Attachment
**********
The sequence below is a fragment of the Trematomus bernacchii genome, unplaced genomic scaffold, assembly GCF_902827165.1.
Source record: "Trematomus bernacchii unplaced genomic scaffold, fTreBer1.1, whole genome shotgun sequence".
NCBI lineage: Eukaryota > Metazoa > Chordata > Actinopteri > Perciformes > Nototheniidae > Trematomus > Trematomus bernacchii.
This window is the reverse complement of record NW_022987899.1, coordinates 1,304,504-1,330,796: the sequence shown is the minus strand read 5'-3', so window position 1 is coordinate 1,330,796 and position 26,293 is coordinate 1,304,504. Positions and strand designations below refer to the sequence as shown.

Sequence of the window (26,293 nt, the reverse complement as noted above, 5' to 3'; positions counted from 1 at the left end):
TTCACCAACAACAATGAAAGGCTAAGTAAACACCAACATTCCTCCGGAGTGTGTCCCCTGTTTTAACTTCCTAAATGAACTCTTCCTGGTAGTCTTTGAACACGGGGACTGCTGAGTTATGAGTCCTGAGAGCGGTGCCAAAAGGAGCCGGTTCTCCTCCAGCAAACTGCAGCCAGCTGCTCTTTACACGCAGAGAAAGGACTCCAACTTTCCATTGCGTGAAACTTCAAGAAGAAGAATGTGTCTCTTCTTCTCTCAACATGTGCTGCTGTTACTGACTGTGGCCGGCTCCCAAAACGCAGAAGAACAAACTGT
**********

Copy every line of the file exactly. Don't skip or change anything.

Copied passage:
The sequence below is a fragment of the Trematomus bernacchii genome, unplaced genomic scaffold, assembly GCF_902827165.1.
Source record: "Trematomus bernacchii unplaced genomic scaffold, fTreBer1.1, whole genome shotgun sequence".
NCBI lineage: Eukaryota > Metazoa > Chordata > Actinopteri > Perciformes > Nototheniidae > Trematomus > Trematomus bernacchii.
This window is the reverse complement of record NW_022987899.1, coordinates 1,304,504-1,330,796: the sequence shown is the minus strand read 5'-3', so window position 1 is coordinate 1,330,796 and position 26,293 is coordinate 1,304,504. Positions and strand designations below refer to the sequence as shown.

Sequence of the window (26,293 nt, the reverse complement as noted above, 5' to 3'; positions counted from 1 at the left end):
TTCACCAACAACAATGAAAGGCTAAGTAAACACCAACATTCCTCCGGAGTGTGTCCCCTGTTTTAACTTCCTAAATGAACTCTTCCTGGTAGTCTTTGAACACGGGGACTGCTGAGTTATGAGTCCTGAGAGCGGTGCCAAAAGGAGCCGGTTCTCCTCCAGCAAACTGCAGCCAGCTGCTCTTTACACGCAGAGAAAGGACTCCAACTTTCCATTGCGTGAAACTTCAAGAAGAAGAATGTGTCTCTTCTTCTCTCAACATGTGCTGCTGTTACTGACTGTGGCCGGCTCCCAAAACGCAGAAGAACAAACTGT